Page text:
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Photo by Christina Spicuzza
In this issue
“Get big fast” was the mantra of the first wave of dot-com businesses, and a strategy that imploded in 2001 as growing too fast without the possibility of future profit was eventually seen for the boondoggle it was.
Since then, we’ve seen many more varieties of ways to build businesses, from “get big slow” to “get a billion users and get acquired” to “stay small and nimble with high profit margins.”
In Growing Pains, Amy Westervelt looks at how food entrepreneurs, who often start in kitchens with products that their friends and families encourage them to put up for sale, cope with the realities of “growing”: getting enough food of the right quality at the right time to make a sustainable business that puts food on their table, too.
We revisit Marian Call, an Alaskan musician, in Clarion Call, as Kellie M. Walsh updates a story that first appeared in The Magazine: The Book as a special feature. Marian is an independent artist in the first degree, and she enjoys the freedom of it but also feels the constraints. She spends hundreds of days each year on the road and has forged a close connection with her fans, who are also patrons.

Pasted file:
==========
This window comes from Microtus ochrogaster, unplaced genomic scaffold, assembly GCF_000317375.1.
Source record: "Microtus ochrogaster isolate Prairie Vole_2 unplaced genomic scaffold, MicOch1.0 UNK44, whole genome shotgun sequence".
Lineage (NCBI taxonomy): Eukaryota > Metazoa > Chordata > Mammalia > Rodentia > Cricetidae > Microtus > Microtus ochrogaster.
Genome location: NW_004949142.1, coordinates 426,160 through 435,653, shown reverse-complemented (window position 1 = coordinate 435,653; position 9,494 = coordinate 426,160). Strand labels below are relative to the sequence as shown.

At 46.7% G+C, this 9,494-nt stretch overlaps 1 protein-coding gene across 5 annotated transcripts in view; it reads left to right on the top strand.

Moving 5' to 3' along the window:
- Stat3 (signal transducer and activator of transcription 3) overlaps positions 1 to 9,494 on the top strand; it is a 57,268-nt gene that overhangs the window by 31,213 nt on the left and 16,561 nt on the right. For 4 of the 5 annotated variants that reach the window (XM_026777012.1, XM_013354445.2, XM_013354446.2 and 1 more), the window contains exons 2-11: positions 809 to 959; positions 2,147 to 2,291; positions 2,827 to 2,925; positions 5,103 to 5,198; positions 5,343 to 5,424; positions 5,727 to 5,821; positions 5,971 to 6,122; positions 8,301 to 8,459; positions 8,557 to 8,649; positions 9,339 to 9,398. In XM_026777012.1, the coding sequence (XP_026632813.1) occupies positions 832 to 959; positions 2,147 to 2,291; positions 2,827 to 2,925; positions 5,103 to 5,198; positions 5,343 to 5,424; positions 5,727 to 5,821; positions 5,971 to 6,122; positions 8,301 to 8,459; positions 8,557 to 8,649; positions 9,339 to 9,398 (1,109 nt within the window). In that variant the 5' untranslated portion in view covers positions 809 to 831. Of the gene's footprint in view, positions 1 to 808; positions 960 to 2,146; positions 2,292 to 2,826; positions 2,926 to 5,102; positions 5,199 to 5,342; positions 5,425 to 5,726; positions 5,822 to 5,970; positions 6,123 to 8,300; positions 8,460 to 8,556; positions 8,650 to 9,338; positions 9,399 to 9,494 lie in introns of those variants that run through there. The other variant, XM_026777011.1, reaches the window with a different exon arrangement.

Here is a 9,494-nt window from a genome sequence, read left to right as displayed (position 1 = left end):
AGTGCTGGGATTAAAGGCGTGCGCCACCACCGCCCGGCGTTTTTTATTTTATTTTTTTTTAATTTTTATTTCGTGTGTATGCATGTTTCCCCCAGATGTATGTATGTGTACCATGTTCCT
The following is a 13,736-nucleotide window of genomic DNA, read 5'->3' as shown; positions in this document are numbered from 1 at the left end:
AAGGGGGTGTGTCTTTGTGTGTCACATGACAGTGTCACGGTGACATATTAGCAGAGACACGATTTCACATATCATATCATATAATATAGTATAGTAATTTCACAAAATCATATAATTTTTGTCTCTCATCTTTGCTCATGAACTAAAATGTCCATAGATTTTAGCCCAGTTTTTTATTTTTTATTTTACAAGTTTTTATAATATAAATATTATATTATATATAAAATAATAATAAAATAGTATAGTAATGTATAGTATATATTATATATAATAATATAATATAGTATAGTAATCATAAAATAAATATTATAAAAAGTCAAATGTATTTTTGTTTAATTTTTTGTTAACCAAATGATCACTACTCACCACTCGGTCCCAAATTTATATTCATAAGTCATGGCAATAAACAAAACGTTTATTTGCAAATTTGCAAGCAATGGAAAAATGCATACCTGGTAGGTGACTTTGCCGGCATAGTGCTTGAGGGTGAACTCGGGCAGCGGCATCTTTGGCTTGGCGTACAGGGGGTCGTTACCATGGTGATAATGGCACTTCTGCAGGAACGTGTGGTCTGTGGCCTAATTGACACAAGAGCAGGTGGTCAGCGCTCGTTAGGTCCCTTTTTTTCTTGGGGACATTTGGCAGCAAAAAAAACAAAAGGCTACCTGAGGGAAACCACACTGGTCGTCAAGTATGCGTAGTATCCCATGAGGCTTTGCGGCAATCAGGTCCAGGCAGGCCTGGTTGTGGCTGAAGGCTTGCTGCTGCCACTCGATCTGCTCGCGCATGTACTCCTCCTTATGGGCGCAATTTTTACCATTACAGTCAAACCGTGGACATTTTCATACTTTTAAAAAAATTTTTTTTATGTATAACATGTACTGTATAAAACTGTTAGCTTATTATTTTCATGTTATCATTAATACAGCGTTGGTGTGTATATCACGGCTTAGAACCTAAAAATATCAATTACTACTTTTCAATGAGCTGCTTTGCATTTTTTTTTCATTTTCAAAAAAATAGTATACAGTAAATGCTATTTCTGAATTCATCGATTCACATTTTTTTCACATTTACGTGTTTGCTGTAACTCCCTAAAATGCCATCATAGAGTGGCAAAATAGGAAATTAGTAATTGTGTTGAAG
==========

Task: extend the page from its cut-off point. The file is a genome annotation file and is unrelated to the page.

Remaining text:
When a video camera focuses on you while you’re sitting in the stands at an arena or ballpark, you know you’re supposed to pucker up for the kiss cam. Nate Berg examines the Buss Driver: how the kiss cam’s obscure origins were part of a technological revolution in putting television-like displays in front of audiences at sports events.
Farmers try not to be on the bleeding edge of new technologies, because tried and true methods are often the best. But they adopt tech when it serves them, and in their own time. In Data Harvesting, Nancy Gohring explains the appeal of cloud-hosted and cloud-processed data for farmers that provides live, in-the-field feedback about yields, irrigation, and more — and the privacy concerns about giving big companies information that could shape prices and move financial markets.
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